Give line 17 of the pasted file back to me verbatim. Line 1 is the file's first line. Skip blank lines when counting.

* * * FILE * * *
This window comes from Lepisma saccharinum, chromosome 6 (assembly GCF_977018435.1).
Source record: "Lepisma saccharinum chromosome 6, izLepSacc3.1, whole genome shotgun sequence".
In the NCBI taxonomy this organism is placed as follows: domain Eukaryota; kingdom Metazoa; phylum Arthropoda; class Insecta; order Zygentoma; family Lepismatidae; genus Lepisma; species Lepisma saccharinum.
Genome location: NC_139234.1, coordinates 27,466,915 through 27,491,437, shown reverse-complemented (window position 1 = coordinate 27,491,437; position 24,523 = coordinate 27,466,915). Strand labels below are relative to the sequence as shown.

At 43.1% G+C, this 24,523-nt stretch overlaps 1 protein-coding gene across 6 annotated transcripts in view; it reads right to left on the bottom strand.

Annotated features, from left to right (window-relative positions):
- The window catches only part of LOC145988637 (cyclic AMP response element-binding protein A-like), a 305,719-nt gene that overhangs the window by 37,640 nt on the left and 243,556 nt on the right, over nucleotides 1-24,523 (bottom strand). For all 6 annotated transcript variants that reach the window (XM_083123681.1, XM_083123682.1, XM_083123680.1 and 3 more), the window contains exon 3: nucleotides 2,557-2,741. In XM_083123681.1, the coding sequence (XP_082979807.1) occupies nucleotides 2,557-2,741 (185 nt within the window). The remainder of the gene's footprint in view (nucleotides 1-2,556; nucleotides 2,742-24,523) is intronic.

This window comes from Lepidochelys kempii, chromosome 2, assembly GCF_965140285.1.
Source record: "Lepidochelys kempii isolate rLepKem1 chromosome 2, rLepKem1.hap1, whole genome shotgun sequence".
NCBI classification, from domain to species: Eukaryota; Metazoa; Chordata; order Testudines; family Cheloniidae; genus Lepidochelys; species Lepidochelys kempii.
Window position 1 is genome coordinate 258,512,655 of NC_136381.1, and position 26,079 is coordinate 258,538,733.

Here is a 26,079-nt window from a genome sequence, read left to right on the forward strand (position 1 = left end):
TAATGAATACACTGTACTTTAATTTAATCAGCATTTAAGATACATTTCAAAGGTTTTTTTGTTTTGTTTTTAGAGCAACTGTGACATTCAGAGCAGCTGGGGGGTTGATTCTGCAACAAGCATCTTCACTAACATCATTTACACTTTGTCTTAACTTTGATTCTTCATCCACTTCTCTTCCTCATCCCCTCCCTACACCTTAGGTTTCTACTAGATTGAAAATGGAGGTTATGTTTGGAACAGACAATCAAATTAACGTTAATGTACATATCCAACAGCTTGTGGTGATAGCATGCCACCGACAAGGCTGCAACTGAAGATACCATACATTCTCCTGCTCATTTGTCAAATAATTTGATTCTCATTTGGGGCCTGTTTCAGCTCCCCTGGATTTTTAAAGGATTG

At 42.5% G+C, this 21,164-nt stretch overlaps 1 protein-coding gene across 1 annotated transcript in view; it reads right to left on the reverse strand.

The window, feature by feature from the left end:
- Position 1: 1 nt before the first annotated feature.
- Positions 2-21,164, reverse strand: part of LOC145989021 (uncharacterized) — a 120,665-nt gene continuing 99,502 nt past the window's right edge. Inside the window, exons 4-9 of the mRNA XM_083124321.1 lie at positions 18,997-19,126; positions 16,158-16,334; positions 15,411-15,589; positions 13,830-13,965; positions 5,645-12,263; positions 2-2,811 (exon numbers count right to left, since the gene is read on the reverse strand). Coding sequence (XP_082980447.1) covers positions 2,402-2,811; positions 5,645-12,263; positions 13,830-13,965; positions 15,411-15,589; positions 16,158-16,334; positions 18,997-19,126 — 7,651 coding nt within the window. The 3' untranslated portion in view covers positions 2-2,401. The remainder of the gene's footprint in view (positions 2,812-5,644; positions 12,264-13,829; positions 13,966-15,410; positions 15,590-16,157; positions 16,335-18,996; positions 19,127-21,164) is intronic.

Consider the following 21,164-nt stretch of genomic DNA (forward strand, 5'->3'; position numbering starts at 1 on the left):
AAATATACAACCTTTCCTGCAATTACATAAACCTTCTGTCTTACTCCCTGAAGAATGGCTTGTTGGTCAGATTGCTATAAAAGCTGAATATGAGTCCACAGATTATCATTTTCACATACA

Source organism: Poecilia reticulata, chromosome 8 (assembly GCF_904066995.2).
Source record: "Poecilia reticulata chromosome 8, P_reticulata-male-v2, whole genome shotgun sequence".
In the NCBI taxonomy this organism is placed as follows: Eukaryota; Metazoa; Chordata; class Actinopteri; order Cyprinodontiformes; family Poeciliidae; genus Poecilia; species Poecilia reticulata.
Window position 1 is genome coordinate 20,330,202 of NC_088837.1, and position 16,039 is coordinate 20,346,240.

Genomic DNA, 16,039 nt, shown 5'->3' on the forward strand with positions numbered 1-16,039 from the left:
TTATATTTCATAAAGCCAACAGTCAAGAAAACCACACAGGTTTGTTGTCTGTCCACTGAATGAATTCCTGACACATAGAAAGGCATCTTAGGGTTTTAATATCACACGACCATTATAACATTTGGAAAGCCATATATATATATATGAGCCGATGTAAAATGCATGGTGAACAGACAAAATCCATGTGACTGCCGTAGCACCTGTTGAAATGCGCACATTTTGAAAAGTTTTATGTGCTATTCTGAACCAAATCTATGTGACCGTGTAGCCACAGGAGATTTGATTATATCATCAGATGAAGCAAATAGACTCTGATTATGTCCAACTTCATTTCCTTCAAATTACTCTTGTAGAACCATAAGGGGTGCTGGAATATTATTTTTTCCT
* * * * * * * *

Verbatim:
- Positions 2-21,164, reverse strand: part of LOC145989021 (uncharacterized) — a 120,665-nt gene continuing 99,502 nt past the window's right edge. Inside the window, exons 4-9 of the mRNA XM_083124321.1 lie at positions 18,997-19,126; positions 16,158-16,334; positions 15,411-15,589; positions 13,830-13,965; positions 5,645-12,263; positions 2-2,811 (exon numbers count right to left, since the gene is read on the reverse strand). Coding sequence (XP_082980447.1) covers positions 2,402-2,811; positions 5,645-12,263; positions 13,830-13,965; positions 15,411-15,589; positions 16,158-16,334; positions 18,997-19,126 — 7,651 coding nt within the window. The 3' untranslated portion in view covers positions 2-2,401. The remainder of the gene's footprint in view (positions 2,812-5,644; positions 12,264-13,829; positions 13,966-15,410; positions 15,590-16,157; positions 16,335-18,996; positions 19,127-21,164) is intronic.